Do any of your houseplants wilt between normal waterings? Do the roots protrude from drainage holes? Has there been little or no new growth? Are there white salts on the soil surface? If you answered "yes" to any of these questions, it's probably time to repot.
Generally speaking, young and fast growing plants will need repotting every six months to a year, older ones every few years. The best time to repot is at the start of the growing season, usually early spring.
You can tell when a plant needs repotting by knocking the soil ball out of the pot and checking the roots. To do this, invert the plant, and gently tap the pot edge on the table to loosen the soil. If the roots are exposed with little soil covering them, it's time to repot.
Before repotting, check the roots to see if any are diseased. Good, healthy roots will be firm and white with many tiny root hairs covering them. If only a few roots appear diseased, the problem may be corrected with fungicide. Discard any heavily diseased plants.
For repotting, you will need good quality potting soil (available at garden stores), peat moss or organic matter, and pots one to two inches larger in diameter than what you are using now. Adding one-third peat moss or composted organic matter to purchased potting soil will ensure good aeration and water holding capacity.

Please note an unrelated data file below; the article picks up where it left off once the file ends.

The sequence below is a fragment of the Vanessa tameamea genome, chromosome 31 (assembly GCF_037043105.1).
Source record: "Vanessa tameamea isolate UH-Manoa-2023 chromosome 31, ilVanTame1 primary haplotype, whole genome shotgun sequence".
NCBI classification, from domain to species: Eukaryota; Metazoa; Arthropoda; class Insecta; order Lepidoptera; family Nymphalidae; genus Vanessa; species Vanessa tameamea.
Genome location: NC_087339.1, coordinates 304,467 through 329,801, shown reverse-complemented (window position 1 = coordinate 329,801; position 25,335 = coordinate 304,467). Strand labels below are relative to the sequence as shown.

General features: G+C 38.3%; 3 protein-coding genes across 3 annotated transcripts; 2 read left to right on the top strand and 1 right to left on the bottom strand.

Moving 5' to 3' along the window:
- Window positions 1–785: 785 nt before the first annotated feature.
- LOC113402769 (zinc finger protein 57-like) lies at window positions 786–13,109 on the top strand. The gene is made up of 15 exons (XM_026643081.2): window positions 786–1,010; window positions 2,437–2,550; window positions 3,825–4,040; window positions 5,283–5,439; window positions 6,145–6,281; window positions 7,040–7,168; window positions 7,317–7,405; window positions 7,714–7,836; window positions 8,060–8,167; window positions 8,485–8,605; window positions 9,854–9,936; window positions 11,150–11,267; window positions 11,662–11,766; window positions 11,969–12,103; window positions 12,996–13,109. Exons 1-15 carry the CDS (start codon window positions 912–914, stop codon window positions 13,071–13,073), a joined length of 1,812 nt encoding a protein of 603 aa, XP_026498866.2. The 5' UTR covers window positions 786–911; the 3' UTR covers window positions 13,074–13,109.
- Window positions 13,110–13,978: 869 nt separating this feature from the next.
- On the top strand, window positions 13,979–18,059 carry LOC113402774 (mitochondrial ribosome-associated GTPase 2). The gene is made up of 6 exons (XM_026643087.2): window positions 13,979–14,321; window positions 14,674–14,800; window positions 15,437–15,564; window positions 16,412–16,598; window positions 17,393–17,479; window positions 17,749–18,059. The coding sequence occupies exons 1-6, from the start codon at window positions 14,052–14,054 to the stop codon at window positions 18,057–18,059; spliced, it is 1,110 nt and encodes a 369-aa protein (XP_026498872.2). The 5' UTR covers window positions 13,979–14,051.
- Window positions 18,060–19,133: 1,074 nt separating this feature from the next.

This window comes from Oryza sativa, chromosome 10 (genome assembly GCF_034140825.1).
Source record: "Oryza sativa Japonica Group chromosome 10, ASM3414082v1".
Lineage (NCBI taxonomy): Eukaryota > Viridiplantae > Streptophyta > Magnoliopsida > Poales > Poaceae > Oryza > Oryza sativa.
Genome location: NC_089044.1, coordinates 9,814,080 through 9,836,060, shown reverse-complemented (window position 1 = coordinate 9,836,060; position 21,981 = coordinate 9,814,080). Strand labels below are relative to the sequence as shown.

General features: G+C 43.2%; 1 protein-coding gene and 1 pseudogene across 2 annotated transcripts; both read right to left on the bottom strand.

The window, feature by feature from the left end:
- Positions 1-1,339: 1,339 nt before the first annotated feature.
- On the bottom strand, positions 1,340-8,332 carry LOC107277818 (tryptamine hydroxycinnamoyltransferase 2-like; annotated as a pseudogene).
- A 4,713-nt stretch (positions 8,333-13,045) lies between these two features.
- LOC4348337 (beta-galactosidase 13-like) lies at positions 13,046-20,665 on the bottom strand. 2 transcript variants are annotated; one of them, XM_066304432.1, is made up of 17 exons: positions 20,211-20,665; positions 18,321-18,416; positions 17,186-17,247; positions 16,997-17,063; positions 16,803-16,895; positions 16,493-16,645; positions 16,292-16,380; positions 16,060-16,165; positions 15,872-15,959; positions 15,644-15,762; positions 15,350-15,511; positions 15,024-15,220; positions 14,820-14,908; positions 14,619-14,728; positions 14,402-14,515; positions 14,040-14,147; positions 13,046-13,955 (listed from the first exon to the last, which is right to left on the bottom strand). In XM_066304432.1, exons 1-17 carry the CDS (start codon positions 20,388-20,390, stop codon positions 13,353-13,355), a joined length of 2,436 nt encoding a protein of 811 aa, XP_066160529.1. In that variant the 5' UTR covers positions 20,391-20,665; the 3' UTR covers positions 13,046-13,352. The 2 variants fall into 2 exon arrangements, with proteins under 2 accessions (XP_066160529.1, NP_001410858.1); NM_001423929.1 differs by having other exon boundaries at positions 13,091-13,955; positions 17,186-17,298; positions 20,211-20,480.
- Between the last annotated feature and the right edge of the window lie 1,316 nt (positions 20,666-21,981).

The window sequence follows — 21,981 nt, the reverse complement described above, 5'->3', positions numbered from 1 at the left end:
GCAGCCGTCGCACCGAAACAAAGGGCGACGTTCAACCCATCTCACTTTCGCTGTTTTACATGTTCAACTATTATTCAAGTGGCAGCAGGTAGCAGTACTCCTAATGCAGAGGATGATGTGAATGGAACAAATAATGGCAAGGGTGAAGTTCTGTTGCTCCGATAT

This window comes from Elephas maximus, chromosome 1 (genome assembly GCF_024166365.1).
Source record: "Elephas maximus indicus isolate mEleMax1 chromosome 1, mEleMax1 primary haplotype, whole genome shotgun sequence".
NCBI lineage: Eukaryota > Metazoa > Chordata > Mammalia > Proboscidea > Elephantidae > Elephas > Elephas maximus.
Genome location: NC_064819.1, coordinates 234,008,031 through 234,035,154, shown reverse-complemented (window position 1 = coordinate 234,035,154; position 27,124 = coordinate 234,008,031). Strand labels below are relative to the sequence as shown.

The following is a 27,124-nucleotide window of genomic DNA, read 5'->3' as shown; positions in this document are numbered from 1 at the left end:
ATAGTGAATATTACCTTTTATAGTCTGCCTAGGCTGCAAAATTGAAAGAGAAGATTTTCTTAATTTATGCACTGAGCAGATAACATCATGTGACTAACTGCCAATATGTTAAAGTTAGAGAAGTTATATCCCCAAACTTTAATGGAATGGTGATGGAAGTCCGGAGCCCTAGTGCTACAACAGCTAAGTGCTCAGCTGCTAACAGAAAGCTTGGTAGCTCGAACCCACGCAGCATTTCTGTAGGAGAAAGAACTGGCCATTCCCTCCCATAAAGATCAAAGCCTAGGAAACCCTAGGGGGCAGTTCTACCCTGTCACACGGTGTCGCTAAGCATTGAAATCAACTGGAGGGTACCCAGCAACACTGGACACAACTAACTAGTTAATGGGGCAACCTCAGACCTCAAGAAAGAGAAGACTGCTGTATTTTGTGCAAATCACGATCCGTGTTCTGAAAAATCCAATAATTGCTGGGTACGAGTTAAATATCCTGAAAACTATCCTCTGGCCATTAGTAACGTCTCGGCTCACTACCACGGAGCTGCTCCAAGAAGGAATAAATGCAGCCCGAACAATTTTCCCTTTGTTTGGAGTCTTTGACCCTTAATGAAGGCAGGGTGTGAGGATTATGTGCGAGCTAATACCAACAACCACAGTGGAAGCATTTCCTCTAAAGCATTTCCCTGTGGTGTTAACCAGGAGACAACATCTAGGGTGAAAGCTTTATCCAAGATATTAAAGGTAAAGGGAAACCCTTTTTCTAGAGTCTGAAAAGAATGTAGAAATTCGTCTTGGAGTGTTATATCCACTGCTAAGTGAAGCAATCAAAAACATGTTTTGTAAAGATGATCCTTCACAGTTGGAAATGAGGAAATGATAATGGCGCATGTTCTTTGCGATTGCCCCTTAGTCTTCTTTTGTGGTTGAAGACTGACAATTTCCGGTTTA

When repotting, keep the old soil at the same level in the new pot. Don't bury the stem base. Firm the new soil around the old soil ball, being careful not to pack it down too tightly. Allow at least one-half inch space from soil to rim to facilitate watering.
Finally, don't forget to fertilize, following instructions on the label. Water well, but don't overwater.
If a plant is too large to repot, topdress it every few years. To topdress,
scoop out the top two or three inches of soil, taking care not to disturb
the roots. Refill the pot to its original soil level using a fresh potting
soil and peat mixture.